Saturday, May 30, 2009

Pentecost as dimensions coming together...

"Though many hymns and prayers (mostly from the nineteenth and early twentieth century) speak of heaven as our home, that isn't how the Bible normally puts it. In the Bible, heaven and earth are the two halves of God's created world. They aren't so much like the two halves of an orange, more or less identical but occupying different space. They are more like the weight of an object and the stuff it's made of, or perhaps the meaning of a flag and the cloth or paper it's made of: two (related) ways of looking at the same thing, two different and interlocking dimensions, the one perhaps explaining the other. Talking about "heaven and earth" is a way, in the Bible, of talking about the fact, as many people and many cultures have perceived it to be, that everything in our world (call it "earth" for the sake of argument, though that can be confusing because that is also the name we give to our particular planet within our particular solar system, whereas "earth" in the Bible really means the entire cosmos of space, time, and matter) has another dimension, another sort of reality, that goes with it as well...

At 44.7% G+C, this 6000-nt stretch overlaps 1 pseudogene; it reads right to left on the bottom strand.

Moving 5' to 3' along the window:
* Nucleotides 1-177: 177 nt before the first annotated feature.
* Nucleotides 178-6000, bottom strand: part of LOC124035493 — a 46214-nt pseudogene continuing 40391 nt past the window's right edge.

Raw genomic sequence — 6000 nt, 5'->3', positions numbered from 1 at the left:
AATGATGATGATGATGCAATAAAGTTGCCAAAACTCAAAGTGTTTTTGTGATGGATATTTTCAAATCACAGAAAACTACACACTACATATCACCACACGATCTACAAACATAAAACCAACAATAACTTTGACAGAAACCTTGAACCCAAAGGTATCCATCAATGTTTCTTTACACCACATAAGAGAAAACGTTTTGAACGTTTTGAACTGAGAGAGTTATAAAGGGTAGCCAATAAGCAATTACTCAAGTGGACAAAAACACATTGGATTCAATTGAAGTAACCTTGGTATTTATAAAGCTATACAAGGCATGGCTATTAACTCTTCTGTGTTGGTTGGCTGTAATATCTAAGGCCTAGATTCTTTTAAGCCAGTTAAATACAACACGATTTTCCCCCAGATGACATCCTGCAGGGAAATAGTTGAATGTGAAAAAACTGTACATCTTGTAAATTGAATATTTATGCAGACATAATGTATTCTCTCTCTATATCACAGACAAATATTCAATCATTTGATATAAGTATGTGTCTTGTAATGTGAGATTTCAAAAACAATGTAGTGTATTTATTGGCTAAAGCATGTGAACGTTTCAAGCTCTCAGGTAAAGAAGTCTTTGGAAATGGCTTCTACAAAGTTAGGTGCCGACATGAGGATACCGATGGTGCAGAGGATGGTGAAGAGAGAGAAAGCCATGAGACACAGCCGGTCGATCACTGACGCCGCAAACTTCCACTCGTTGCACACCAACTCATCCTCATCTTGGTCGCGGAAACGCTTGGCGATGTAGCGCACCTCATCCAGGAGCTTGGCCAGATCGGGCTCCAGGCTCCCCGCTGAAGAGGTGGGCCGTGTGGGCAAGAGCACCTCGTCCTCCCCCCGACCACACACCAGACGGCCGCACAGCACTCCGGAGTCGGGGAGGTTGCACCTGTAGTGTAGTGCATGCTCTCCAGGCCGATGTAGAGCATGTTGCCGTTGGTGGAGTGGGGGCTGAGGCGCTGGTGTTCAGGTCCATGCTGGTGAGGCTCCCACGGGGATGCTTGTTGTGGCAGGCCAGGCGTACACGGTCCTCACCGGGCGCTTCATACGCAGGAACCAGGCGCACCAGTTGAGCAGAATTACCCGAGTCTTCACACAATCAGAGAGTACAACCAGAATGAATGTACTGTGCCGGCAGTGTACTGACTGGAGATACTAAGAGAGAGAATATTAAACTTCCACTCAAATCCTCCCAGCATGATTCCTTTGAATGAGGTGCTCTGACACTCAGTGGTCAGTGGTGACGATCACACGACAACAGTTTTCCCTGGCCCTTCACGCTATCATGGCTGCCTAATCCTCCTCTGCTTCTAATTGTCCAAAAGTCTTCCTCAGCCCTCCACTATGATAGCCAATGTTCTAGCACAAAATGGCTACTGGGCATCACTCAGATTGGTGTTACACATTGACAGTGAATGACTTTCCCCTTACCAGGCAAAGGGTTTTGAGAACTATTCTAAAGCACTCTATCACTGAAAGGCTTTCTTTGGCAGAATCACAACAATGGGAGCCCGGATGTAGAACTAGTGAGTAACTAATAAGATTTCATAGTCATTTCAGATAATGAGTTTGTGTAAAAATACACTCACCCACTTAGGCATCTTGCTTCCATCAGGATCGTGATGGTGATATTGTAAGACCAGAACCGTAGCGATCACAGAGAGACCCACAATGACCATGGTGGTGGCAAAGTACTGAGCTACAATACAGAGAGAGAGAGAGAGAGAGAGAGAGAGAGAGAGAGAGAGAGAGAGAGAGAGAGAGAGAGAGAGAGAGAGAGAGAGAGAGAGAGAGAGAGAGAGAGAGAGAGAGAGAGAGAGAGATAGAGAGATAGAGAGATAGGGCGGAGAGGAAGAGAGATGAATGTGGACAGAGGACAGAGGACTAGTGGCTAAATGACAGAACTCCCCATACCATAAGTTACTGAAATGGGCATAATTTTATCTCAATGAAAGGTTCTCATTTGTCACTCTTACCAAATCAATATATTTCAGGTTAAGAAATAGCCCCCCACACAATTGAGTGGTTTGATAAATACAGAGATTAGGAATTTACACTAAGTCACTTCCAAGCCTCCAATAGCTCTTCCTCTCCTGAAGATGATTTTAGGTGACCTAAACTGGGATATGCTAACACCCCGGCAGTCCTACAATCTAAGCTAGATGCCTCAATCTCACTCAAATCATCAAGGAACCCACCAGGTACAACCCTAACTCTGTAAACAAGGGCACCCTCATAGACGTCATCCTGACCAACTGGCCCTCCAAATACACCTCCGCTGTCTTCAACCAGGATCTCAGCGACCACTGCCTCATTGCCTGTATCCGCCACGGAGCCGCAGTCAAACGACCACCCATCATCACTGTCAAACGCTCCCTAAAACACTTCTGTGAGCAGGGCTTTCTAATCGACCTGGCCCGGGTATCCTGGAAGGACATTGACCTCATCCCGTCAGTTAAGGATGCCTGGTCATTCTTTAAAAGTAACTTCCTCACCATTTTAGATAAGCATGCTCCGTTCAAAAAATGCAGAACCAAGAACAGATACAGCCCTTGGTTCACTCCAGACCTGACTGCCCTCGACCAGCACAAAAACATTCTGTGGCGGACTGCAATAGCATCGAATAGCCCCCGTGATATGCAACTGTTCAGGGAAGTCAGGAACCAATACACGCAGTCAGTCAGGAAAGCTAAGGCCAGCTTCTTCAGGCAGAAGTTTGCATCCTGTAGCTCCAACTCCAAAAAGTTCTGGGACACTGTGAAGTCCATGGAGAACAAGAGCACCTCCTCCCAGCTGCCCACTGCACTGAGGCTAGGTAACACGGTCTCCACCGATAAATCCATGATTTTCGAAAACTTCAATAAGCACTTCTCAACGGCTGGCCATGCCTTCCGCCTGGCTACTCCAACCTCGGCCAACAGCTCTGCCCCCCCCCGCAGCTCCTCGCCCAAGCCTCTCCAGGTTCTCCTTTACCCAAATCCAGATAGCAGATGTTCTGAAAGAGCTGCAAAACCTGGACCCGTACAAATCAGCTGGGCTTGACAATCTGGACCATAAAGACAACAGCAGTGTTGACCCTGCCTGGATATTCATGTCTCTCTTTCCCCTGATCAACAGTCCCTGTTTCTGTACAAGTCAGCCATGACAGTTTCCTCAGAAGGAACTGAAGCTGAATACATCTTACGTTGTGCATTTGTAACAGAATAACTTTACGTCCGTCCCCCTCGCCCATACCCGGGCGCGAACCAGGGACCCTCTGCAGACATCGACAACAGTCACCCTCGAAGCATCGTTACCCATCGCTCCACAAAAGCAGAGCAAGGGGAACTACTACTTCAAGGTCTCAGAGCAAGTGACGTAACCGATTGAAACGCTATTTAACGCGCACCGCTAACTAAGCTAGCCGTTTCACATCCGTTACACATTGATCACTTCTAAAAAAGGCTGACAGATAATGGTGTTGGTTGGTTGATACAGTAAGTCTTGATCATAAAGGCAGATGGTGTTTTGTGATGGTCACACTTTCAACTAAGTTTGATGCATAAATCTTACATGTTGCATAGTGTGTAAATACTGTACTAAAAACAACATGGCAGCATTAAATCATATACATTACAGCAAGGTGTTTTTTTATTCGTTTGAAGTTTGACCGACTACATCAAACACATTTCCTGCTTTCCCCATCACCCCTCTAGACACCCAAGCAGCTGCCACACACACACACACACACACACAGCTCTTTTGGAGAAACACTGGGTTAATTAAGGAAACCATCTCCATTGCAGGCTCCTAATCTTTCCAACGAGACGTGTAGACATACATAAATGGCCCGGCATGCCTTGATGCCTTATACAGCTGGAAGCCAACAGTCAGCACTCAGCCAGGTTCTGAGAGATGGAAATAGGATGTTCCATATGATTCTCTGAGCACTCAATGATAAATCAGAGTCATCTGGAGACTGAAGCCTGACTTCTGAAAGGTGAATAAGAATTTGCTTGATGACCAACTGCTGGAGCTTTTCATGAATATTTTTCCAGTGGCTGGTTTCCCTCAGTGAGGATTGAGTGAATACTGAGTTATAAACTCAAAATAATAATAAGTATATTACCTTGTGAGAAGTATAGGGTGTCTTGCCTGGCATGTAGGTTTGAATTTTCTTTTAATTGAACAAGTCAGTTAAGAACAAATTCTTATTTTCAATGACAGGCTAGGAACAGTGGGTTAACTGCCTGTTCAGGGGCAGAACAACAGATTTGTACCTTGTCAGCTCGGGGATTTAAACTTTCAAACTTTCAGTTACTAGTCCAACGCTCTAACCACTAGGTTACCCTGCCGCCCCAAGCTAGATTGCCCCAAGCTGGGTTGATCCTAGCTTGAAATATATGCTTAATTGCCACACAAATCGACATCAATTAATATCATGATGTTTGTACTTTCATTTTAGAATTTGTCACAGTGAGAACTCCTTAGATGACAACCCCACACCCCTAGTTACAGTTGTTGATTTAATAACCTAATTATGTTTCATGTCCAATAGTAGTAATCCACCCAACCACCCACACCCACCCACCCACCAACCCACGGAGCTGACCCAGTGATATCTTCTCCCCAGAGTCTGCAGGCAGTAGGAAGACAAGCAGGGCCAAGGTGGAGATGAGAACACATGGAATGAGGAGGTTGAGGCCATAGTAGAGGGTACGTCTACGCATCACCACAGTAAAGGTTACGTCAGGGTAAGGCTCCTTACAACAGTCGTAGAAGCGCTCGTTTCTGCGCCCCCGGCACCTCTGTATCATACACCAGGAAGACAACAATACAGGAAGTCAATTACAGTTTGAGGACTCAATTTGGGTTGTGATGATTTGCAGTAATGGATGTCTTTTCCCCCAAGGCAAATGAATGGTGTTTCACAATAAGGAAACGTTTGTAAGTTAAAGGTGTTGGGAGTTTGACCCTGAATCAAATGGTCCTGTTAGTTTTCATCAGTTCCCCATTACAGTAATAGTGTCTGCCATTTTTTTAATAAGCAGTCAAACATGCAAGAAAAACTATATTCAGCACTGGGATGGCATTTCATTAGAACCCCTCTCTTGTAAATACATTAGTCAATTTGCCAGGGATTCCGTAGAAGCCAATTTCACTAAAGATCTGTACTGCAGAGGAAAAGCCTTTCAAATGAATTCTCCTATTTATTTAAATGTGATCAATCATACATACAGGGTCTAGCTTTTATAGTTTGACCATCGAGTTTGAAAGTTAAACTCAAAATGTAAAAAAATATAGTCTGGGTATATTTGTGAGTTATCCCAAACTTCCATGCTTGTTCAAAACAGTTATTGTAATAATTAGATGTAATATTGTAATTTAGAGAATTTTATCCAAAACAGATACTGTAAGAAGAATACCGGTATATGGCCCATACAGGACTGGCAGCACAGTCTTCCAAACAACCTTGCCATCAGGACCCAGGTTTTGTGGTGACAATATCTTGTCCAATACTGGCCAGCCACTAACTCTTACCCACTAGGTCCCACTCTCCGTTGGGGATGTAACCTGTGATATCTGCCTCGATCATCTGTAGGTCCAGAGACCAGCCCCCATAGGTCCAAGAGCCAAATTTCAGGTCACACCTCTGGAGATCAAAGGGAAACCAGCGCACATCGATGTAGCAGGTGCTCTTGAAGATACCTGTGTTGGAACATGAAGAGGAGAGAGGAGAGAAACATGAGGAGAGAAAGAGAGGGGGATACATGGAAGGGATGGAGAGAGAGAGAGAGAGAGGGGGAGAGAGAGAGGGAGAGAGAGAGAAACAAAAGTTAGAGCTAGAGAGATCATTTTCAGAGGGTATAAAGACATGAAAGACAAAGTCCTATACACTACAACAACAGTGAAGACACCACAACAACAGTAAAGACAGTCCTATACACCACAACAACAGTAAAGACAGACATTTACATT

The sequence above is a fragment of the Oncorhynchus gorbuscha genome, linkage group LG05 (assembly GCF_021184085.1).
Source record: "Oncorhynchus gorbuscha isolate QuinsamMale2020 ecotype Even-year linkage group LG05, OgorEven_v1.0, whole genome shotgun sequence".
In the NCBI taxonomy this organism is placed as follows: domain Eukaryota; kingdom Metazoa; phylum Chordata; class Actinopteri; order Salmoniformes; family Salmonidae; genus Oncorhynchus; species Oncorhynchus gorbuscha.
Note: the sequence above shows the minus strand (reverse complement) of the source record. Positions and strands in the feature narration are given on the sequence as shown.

...They believed that "heaven" and "earth" are the two interlocking spheres of God's reality, and that the risen body of Jesus is the first (and so far the only) object which is fully at home in both and hence in either, anticipating the time when everything will be renewed and joined together....

...The risen (and ascended) Jesus in heaven is the presence, in God's sphere, of the first part of "earth" to be transformed into "new creation" in which heaven and earth are joined; the pouring out of the spirit on earth is the presence, in our sphere, of the sheer energy of heaven itself. The gift of the spirit is thus the direct result of the ascension of Jesus. Because he is the Lord of all, his energy, the power to be and do something quite new, is available through the spirit to all who call on him, all who follow him, all who trust him."

- NT Wright - Acts for Everyone, Part One

No comments: